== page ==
Riparian planting at the Gardens

Sustainable horticulture practice

Promoting plant health without chemicals

We practice ‘sustainable horticulture’ which means focussing on optimising plant health without reliance on fungicides and insecticides, as well as practices that promote abundant life in our plant collections, gardens and other ecosystems.

Healthy soils are vital for growing healthy plants that need minimal intervention. We also only grow plants that do well in our local environmental conditions. We select those through formal plants trials but also by observations of experienced staff and advisors. We don’t use insecticides or fungicides. Compost, which we make on-site, boosts plant resistance to pests and diseases and is used along with regular applications of organic mulch, worm-farming, and the use of natural fertilisers that promote soil life. You also can’t go past choosing the right plant for the right place and planting at the correct spacing to promote plant health.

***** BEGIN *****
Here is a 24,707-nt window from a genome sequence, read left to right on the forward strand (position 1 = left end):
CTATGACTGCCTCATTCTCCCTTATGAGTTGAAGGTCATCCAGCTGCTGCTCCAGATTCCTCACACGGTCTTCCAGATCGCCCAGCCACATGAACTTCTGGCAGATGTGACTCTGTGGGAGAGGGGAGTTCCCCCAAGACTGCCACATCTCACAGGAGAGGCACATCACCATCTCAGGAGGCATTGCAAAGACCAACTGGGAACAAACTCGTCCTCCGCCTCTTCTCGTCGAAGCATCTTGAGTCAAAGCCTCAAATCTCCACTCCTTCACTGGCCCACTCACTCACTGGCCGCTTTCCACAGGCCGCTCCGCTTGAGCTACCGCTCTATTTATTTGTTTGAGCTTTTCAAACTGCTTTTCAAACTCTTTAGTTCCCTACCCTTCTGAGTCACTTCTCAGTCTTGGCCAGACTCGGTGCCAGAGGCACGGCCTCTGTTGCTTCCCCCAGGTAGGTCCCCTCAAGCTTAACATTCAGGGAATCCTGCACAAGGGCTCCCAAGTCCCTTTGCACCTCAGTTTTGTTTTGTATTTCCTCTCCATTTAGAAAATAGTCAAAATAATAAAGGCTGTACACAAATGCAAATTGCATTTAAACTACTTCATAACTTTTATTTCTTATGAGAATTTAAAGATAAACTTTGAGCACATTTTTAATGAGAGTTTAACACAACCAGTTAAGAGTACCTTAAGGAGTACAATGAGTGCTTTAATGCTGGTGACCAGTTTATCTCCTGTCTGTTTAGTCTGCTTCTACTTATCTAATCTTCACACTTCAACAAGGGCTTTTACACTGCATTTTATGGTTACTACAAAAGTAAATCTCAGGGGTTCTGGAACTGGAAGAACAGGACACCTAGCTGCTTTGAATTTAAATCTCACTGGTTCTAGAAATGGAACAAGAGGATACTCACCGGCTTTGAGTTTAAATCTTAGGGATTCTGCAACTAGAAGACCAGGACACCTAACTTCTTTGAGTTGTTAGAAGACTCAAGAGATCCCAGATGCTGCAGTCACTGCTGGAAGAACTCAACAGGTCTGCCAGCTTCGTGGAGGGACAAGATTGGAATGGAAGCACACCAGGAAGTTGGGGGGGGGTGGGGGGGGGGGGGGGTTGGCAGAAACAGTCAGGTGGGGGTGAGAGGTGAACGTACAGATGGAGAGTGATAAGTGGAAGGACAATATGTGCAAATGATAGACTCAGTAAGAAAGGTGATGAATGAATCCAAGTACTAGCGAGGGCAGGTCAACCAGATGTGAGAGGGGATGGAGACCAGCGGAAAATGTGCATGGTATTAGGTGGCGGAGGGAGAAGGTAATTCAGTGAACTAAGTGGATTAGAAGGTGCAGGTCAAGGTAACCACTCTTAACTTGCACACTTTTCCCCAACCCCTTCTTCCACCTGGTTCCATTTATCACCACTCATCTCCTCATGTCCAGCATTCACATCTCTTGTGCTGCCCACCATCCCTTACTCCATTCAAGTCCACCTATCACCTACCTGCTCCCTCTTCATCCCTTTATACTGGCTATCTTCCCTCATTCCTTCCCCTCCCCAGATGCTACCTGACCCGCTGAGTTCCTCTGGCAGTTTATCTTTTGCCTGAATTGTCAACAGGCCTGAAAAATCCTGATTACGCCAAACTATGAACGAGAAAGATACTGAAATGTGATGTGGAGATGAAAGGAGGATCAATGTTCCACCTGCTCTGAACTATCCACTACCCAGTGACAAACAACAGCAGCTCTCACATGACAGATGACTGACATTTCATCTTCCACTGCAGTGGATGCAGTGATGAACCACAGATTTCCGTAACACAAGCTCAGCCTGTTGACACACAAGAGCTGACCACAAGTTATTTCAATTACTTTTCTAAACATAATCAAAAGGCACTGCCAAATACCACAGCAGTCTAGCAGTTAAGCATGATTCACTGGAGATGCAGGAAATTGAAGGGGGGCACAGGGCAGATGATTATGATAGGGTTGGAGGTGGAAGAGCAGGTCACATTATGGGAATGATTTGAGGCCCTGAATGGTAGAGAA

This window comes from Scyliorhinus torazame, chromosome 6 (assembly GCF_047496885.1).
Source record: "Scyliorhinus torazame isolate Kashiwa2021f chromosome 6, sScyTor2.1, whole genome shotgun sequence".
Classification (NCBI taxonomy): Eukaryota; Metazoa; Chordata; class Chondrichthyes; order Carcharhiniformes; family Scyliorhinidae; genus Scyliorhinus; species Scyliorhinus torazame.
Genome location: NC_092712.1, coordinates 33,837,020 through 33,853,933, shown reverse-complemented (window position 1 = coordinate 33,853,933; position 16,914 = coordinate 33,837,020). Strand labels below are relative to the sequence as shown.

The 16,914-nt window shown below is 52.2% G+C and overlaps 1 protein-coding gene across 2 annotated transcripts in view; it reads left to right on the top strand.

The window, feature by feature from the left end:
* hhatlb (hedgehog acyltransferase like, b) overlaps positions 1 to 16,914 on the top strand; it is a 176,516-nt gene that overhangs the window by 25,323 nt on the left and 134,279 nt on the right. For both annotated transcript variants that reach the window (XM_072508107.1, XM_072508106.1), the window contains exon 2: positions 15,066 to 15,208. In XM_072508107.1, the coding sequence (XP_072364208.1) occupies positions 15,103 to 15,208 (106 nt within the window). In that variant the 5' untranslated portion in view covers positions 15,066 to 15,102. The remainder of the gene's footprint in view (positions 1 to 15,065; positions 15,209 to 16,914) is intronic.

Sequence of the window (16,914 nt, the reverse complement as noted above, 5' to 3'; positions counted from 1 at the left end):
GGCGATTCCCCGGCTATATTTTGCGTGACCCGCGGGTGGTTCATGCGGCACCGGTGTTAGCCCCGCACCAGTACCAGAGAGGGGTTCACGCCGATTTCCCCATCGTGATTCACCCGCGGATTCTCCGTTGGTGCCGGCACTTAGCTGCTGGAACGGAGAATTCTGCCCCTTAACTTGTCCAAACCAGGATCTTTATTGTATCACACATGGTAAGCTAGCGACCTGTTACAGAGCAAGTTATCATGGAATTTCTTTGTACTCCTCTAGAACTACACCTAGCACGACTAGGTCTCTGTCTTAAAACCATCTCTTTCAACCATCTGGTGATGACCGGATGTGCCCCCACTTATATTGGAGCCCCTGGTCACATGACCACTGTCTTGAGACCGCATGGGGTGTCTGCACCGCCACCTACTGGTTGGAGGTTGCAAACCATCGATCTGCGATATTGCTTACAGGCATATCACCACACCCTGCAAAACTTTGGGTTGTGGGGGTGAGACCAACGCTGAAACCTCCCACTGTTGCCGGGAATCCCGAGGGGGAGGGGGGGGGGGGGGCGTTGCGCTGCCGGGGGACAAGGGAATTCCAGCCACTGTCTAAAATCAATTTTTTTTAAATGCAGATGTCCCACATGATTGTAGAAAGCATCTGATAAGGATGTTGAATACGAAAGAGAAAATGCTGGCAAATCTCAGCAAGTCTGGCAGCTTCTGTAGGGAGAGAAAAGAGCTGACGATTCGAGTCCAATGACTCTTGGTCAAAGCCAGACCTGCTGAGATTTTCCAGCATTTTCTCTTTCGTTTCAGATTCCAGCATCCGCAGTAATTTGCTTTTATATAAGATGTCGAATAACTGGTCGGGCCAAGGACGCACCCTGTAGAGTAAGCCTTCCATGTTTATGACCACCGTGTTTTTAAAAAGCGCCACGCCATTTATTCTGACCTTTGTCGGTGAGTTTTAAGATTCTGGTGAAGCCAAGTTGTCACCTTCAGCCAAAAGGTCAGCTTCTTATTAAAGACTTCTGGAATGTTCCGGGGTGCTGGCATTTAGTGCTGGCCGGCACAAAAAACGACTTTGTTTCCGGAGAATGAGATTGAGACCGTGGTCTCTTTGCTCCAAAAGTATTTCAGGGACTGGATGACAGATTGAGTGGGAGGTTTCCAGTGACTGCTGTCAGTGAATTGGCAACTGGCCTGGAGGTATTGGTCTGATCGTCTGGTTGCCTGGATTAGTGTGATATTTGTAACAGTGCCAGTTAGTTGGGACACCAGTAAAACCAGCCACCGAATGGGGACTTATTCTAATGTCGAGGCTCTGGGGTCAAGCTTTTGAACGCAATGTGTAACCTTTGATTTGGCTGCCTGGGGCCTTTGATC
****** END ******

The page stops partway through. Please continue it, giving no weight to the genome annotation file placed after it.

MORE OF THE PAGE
Most environmental weeds in New Zealand started out as garden plants. All plants in the collections are assessed for possible weed potential, and environmental weeds in gardens and natural areas on-site are controlled. We also support research programmes that seek to reduce the impact of environmental weeds.

Other environmental outcomes are achieved through increasing habitat diversity and landscape enhancement. Mowing continues to be monitored with the aim of reducing labour and energy resources, promoting plant health by minimising compaction and enhancing wildlife habitat by allowing some areas to become wildflower meadows.

We recognise that the Gardens have an important role to play in achieving wider conservation outcomes, and we support the Global Strategy for Plant Conservation.